We Live In Very Hot Zone The Temp. Reach To 55 C Under Sun , And As I Knew That The Photo Cells Can Damage And Effectt With Such Weather
Reasons For Installing Solar Panels In A School?
The Physics Club In Our School Is Trying To Convince The Board Of Ed To Install Solar Panels In Our School, And I Was Just Wondering If Anyone With Some Experience Or Real Expertise In Solar Energy. I Need Some Points About Their Usefulness Some Real Pros And Cons On Maintenance, Etc. Anything Will Help. Personally I Would Be Perfectly For The Idea, But I Heard That The Overall Cost Of Installing Them Is Much Higher Than The Cost Of The Energy Saved And Government Subsidies, But Ive Only Heard About This.
Hey Asad, I think you might be looking at this from the wrong perspective. Solar is expensive, and in terms of dollars, your school will never get back its investment. If that is what you are going after, it's more productive to install more efficient lighting and other energy saving devices that trying to produce your own energy. We've been powering our home from the wind and sun for 11 years now, I can speak from experience on this. But here is the thing, the point to installing solar power on a school is not the energy savings, but the education possibilities. We can save energy by installing the same panel on someones home instead, then they would have full control of the costs and other concerns.
If it were me, I'd make an argument that the physics department could better educate the students on how solar energy, and more specifically, the, "photovoltaic" effect works in real life, while producing usuable energy at the same time. Then I would propose a very small system, something on the order of 100 - 200 total watts of solar, with a small stand alone battery bank and inverter. Such a system might cost several hundred dollars, instead of several thousand, and it could easily produce enough power to run LED and other low voltage lighting in your physics lab, a small radio, and with the use of an inexpensive inverter, a couple computers could also work off the system.
We've been running a solar power demonstration course for several years now in the fifth grade here at our local school. I bring in one panel and a trolling motor battery, plus some meters, and a cheap inverter to run LED Christmas lights, a portable CD player and a fan. The kids get to hook everything up, carry the panel outside, and see the fruits of the suns labor first hand. This is worth more educationally than any large array you can fund. Now you need a small group of students to do research on how panels are built, and work, another to write an essay on battery storage, then one on LED and other high efficiency lighting, and so on. By the end of the year, your class will have enough ammunition to show how an entire building might work one day, and have a good working knowledge of all the devices described above.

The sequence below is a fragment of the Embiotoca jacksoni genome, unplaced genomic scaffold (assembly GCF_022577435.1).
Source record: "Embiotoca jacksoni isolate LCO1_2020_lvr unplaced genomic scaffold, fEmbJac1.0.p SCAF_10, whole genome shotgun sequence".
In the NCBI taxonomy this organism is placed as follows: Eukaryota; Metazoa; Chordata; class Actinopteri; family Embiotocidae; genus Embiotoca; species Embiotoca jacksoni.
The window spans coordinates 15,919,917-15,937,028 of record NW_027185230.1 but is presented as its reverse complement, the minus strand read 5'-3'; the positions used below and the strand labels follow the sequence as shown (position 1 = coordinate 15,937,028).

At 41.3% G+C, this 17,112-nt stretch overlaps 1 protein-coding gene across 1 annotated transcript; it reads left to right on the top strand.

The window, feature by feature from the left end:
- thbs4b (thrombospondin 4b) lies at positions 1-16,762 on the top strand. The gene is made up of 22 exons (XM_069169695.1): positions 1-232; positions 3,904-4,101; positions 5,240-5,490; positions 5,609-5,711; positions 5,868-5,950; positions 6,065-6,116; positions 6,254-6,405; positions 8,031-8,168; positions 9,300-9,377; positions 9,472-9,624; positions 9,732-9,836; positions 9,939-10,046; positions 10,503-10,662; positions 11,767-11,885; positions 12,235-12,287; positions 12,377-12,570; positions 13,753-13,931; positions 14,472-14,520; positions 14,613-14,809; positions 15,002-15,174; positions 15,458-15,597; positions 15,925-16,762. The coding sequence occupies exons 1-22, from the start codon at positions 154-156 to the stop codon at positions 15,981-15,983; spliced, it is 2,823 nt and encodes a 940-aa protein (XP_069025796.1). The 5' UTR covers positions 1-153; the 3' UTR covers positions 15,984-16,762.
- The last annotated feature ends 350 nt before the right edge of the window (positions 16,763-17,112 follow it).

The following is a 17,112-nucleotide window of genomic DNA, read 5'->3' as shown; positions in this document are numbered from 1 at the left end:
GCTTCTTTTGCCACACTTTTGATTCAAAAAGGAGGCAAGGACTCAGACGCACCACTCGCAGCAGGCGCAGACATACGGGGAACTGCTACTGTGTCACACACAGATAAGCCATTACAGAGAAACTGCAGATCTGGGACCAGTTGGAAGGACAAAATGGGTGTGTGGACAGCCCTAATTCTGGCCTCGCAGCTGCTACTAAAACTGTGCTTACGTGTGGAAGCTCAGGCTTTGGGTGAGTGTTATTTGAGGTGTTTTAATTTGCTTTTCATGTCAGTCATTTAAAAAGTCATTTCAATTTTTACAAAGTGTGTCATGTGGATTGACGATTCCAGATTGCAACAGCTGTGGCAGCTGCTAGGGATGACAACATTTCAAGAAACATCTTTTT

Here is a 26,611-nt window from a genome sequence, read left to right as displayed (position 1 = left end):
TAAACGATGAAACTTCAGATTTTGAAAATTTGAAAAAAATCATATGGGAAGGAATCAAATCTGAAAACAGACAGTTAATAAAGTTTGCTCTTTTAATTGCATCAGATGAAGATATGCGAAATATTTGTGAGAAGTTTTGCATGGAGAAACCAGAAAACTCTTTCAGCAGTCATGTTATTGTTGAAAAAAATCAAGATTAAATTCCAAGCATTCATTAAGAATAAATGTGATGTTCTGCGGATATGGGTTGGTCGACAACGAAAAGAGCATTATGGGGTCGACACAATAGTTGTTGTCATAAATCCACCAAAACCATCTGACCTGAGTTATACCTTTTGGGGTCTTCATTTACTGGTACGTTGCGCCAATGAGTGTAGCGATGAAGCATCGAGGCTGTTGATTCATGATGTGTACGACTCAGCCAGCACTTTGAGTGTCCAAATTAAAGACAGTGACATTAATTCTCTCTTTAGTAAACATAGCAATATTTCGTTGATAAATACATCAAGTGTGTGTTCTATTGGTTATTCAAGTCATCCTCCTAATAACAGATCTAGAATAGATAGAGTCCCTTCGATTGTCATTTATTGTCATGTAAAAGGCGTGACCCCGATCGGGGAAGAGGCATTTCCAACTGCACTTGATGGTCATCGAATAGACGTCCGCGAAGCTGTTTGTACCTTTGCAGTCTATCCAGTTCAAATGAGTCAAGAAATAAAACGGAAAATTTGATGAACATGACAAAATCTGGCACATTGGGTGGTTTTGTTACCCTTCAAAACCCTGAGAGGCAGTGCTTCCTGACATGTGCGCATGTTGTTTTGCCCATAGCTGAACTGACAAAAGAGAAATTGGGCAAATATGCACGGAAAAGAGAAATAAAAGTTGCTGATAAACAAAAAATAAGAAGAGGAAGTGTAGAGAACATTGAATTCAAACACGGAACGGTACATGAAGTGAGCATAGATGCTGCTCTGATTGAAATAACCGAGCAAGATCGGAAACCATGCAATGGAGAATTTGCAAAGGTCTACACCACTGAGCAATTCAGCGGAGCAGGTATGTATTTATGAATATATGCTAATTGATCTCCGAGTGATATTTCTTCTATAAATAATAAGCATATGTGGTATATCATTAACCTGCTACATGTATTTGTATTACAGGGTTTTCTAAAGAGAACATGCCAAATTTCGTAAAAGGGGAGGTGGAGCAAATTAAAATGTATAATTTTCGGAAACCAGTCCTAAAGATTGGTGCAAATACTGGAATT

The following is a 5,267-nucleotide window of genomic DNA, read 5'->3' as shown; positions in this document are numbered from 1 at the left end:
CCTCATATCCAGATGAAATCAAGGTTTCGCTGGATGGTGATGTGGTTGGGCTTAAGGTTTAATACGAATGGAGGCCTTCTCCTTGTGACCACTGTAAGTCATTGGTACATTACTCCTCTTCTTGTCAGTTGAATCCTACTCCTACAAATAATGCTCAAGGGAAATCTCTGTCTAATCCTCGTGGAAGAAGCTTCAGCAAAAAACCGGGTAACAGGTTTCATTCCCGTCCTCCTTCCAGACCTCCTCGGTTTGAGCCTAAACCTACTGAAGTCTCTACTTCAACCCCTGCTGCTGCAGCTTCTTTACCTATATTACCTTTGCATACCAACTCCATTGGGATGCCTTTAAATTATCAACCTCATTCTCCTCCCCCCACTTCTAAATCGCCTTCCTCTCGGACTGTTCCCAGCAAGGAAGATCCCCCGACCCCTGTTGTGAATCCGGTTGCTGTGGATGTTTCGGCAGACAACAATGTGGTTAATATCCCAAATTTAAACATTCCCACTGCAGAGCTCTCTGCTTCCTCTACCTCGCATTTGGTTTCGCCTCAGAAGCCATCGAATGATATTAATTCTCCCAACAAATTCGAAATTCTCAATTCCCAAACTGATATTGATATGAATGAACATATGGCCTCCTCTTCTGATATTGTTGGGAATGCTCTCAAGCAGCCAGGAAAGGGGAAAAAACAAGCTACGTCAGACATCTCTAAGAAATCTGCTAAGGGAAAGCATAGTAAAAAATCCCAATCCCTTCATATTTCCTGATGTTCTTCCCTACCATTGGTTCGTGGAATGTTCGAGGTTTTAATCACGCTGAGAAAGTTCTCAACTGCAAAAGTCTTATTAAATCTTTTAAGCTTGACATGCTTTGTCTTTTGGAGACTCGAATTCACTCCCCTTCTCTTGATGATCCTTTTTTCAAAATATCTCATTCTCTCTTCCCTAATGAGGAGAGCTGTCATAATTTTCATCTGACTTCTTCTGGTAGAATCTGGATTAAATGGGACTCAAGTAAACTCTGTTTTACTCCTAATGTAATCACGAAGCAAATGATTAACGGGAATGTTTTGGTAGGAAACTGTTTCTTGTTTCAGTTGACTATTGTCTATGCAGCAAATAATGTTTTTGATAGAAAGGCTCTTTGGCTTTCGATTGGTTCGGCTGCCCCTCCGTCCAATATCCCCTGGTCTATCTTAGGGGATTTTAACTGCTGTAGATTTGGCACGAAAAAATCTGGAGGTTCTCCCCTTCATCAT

Solar power has real promise, it can provide energy without polluting the air and water, it is already shipped in to most places on the planet, and in the same quantities in poor countries as rich ones. Oil, coal and shale is generally piled up in a few places on our globe, giving the rich countries and the governments that control them more horsepower than poorer countries on how those resources are doled out. These are the things that wars are made of. So far nobody has died mining for solar energy. Coal, the annual deaths are in 3 and 4 figures depending on what country you live in. Personally, I would like to take all the coal miners out of the ground and put them to work building solar panels. Nobody's Dad would have to die again looking for filthy fuel for our hungry power plants. Since solar power is spread fairly evenly over the middle third of our globe, it puts people in Bogota on an equal footing with people in Boca Raton, and with education, they could learn how to use this abundant resource too. I could go on, but I think you get the picture.
For something even more interesting, google the phrase, "North African Solar Project," and see what the Germans are trying to do in the Sahara Desert. There are endless possibilities, but we need to educate more people first Asad, that would be the real point to your club getting a solar panel, not the energy itself. If you want to see more, try clicking on my avatar and check out some of the other answers I've posted here over time, and look into the sources below. Good luck Asad, and take care, Rudydoo